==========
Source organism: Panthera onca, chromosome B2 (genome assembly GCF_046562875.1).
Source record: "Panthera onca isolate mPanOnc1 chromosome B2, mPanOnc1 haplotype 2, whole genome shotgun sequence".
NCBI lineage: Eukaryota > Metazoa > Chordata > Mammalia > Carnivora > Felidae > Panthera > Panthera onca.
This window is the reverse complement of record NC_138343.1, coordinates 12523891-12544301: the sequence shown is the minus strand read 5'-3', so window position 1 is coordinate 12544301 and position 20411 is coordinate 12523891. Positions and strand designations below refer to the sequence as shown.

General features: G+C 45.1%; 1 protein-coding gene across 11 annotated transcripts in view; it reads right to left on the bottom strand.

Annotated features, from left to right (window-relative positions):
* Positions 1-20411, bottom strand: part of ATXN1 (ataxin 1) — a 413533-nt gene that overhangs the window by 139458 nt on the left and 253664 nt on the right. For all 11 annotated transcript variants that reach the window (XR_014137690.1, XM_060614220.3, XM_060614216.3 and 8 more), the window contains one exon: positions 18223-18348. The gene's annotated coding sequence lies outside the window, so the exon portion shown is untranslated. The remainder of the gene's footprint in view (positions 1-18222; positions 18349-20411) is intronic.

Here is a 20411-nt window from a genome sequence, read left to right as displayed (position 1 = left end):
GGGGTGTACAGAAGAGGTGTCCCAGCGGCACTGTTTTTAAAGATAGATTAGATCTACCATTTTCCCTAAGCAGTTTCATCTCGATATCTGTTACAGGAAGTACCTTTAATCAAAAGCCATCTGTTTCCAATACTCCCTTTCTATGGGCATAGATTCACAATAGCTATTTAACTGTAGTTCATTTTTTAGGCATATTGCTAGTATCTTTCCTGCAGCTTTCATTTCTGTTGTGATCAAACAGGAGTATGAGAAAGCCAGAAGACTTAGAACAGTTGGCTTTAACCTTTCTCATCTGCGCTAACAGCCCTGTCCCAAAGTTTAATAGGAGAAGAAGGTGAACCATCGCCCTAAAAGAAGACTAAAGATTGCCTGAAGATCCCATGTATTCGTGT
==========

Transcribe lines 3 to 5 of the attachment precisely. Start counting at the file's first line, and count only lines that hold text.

NCBI lineage: Eukaryota > Metazoa > Chordata > Mammalia > Carnivora > Felidae > Panthera > Panthera onca.
This window is the reverse complement of record NC_138343.1, coordinates 12523891-12544301: the sequence shown is the minus strand read 5'-3', so window position 1 is coordinate 12544301 and position 20411 is coordinate 12523891. Positions and strand designations below refer to the sequence as shown.

General features: G+C 45.1%; 1 protein-coding gene across 11 annotated transcripts in view; it reads right to left on the bottom strand.